Review: The Passage – Justin Cronin


Hardcover: 784 pages
Publisher: Ballantine Books; First Edition, June 8, 2010
Language: English
ISBN-10: 0345504968
ISBN-13: 978-0345504968
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Amy – Main Character – Abandoned with no parents, she is used for virus testing.
Lacey – A kind Nun who takes care of Amy when she’s abandoned.
Peter Jaxon – One of the primary future characters.
Theo Jaxon – Peter’s Brother.
Babcock – The Main Antagonist. The First Viral.


Sometime in the near future, scientists experiment with a virus. They think they can slow down the aging process through a virus found in victims of vampire bat bites. The government takes 12 men from death row, some falsely accused, and uses them to test the experimental viruses on. The result is the end of the world as it now stands.

Shift forward 80 years or so. A small colony of survivors of the “Vampire” or Viral attacks live in a fortified city. They are in a constant struggle to stay alive, and at times have to sacrifice their own people when they become infected. They often travel out in parties to gather supplies, but can only do so during the daylight. At night it’s a constant watch for virals.


I had very mixed feelings about this book. For one thing, it received a tremendous amount of hype. It’s also a very large book. It’s the first time I’ve read something in the epic horror genre. Now that I’ve had though, I think I need to go back and check out The Stand by Stephen King. The subject matter of this book reminds me a lot of Michael Crichton’s work, in the manner of science gone wrong and how far will we go as people to prolong our life.

The first few parts of the story setting up the virals, the prisoner test subjects, and the breakout were very action packed. Then when it got to the First Colony, it seemed to drag for a while. Then suddenly the action picked up again, and kept me until the last page. Eventually it got to where I didn’t want to put the book down. There are two more sequels apparently planned, and I look forward to them to see how the story ends.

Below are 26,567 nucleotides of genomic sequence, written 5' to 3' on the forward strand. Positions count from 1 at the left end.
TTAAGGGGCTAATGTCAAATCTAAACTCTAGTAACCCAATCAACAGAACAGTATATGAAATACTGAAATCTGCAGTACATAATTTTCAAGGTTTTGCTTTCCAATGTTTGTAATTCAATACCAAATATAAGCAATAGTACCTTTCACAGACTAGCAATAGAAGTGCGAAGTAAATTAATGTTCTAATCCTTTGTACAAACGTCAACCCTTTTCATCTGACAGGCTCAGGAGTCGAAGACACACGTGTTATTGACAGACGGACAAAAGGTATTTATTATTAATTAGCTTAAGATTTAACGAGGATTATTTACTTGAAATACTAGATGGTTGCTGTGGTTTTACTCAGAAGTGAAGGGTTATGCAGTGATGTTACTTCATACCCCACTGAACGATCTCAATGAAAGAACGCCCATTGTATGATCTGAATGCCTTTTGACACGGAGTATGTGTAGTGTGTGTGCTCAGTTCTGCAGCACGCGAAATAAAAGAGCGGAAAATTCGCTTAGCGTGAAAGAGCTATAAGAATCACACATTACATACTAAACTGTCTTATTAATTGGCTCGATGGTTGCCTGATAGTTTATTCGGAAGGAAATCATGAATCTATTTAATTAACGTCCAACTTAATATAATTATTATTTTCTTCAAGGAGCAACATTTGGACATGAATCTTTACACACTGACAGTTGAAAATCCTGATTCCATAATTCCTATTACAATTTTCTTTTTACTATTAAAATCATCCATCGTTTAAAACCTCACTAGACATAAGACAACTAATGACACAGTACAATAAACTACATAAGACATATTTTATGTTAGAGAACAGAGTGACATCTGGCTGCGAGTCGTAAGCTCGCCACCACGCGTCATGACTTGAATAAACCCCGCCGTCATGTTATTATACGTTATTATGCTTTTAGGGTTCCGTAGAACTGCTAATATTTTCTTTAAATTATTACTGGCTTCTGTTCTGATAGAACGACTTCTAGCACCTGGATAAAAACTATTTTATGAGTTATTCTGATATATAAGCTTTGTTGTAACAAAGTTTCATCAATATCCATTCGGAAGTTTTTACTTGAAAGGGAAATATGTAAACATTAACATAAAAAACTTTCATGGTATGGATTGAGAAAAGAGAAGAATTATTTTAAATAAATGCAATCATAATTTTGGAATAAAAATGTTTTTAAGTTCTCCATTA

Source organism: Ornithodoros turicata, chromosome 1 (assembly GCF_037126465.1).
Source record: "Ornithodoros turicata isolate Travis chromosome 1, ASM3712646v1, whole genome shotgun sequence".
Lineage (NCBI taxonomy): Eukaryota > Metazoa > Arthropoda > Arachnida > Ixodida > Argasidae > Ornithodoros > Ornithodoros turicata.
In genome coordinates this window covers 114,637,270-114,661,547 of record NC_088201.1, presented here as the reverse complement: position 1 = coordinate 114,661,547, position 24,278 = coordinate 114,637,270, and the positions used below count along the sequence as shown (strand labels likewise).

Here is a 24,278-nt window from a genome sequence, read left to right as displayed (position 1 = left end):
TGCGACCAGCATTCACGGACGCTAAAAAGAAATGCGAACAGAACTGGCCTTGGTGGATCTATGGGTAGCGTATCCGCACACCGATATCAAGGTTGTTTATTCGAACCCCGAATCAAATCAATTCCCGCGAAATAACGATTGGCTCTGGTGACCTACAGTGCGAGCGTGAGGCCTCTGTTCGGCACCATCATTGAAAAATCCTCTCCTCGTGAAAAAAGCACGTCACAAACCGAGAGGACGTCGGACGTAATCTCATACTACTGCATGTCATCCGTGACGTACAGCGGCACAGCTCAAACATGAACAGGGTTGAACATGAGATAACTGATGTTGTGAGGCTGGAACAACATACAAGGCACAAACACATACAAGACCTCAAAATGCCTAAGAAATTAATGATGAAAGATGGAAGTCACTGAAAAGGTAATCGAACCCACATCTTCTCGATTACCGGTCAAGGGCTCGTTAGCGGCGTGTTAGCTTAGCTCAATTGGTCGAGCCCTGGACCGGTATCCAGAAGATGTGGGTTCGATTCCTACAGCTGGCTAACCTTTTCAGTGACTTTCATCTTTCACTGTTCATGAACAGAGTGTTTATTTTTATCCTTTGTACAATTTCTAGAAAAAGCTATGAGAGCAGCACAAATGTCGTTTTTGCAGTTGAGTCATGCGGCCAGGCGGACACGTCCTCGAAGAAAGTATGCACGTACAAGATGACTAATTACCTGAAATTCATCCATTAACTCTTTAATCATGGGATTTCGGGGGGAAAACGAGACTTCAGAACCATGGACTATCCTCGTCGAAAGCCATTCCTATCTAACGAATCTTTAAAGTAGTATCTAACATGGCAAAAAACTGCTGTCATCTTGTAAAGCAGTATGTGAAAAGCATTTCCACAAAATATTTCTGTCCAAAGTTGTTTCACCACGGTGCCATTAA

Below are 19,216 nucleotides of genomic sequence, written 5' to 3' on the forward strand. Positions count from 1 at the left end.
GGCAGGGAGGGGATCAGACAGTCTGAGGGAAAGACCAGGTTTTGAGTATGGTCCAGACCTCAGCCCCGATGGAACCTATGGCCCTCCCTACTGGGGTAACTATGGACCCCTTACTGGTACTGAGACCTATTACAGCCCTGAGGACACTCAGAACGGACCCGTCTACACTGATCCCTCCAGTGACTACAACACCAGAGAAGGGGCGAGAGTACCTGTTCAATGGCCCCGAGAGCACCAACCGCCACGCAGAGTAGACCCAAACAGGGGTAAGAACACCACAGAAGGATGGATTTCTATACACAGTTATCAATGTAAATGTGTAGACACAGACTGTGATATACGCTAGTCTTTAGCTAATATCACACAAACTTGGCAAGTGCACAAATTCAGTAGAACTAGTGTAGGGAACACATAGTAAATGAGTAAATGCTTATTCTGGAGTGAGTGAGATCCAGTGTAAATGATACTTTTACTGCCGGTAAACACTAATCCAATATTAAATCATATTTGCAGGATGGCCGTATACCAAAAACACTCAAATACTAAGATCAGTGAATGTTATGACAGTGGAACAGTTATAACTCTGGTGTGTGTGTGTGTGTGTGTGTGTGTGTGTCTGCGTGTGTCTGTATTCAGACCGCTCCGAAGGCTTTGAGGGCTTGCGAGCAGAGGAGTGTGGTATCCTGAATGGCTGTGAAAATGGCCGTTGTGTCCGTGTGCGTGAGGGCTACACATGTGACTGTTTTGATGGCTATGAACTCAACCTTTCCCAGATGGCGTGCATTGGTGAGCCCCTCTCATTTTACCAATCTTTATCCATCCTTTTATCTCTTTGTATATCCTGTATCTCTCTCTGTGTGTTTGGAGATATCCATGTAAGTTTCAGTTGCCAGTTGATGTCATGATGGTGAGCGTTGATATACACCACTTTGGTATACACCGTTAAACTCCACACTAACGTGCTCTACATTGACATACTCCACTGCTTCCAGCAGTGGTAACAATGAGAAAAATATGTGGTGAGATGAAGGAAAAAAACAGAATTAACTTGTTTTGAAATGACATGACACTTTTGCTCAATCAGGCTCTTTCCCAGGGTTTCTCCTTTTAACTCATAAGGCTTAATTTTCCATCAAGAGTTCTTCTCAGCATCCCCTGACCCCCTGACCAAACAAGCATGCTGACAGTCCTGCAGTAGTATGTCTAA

The characters are richly developed. Peter you see go from happy-go-lucky to a man with the weight of the world on his shoulders. You spend a lot of time getting to know some characters, and then see them die. And there is much death and destruction in this book. I was a bit let down by Babcock. I would have expected a much stronger villain type, but when looking at his “human” background, I think his evil is based on how evil he was in life. If that’s the case, then readers are in for a big ride when some of the other virals are faced.

There is a lot of strong language, strong violence, and just general mayhem. I’d say anyone younger then 16, you might want to avoid this. However, if you are a fan of Stephen King, or of Horror on a broad scale, I think you’d like this.

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